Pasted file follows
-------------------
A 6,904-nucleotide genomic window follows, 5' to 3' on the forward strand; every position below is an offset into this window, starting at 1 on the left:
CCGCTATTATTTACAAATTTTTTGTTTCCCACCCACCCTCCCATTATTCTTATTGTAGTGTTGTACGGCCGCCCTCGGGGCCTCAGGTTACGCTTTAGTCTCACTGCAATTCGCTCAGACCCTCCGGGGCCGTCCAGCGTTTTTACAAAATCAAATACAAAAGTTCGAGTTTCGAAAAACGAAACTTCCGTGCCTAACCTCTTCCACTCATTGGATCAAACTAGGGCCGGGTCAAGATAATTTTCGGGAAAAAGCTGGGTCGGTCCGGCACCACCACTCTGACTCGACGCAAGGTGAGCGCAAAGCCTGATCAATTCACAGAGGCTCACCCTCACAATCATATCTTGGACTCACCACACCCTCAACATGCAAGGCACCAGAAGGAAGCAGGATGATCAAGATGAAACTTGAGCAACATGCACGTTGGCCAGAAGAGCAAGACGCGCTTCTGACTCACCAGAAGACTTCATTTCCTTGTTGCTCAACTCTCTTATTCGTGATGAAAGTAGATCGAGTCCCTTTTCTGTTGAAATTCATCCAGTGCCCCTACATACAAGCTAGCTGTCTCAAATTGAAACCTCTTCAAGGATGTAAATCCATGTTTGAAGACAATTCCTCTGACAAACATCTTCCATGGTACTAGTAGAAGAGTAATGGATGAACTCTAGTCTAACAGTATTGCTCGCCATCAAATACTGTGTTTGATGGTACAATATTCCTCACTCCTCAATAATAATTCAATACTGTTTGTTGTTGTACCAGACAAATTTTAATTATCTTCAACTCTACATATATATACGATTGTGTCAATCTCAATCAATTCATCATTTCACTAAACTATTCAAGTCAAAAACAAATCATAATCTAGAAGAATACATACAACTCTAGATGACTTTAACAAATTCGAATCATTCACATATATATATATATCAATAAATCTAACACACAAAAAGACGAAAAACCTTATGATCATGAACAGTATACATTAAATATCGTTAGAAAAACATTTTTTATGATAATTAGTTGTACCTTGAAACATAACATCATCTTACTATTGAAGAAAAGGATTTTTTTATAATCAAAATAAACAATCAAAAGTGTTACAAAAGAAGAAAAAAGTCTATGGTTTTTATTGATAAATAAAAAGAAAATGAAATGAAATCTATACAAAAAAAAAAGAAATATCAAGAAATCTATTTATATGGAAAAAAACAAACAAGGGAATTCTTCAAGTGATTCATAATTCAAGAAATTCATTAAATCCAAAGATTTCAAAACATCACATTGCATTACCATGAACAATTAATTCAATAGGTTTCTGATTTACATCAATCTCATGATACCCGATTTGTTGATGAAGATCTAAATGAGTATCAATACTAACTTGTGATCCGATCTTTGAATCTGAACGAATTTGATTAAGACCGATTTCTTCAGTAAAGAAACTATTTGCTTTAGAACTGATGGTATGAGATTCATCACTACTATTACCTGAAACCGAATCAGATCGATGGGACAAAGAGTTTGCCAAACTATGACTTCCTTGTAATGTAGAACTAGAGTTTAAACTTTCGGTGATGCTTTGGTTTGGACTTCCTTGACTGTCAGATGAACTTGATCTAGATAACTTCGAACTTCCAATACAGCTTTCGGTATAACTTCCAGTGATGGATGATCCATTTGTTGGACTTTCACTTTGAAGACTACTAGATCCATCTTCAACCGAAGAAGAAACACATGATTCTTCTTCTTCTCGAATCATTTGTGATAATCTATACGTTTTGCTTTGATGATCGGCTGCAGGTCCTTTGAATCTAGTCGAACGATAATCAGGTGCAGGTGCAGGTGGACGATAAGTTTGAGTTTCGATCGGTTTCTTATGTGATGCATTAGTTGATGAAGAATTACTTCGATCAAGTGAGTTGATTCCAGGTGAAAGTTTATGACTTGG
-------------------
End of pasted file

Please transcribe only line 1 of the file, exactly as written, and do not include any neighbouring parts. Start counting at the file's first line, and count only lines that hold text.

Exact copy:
A 6,904-nucleotide genomic window follows, 5' to 3' on the forward strand; every position below is an offset into this window, starting at 1 on the left: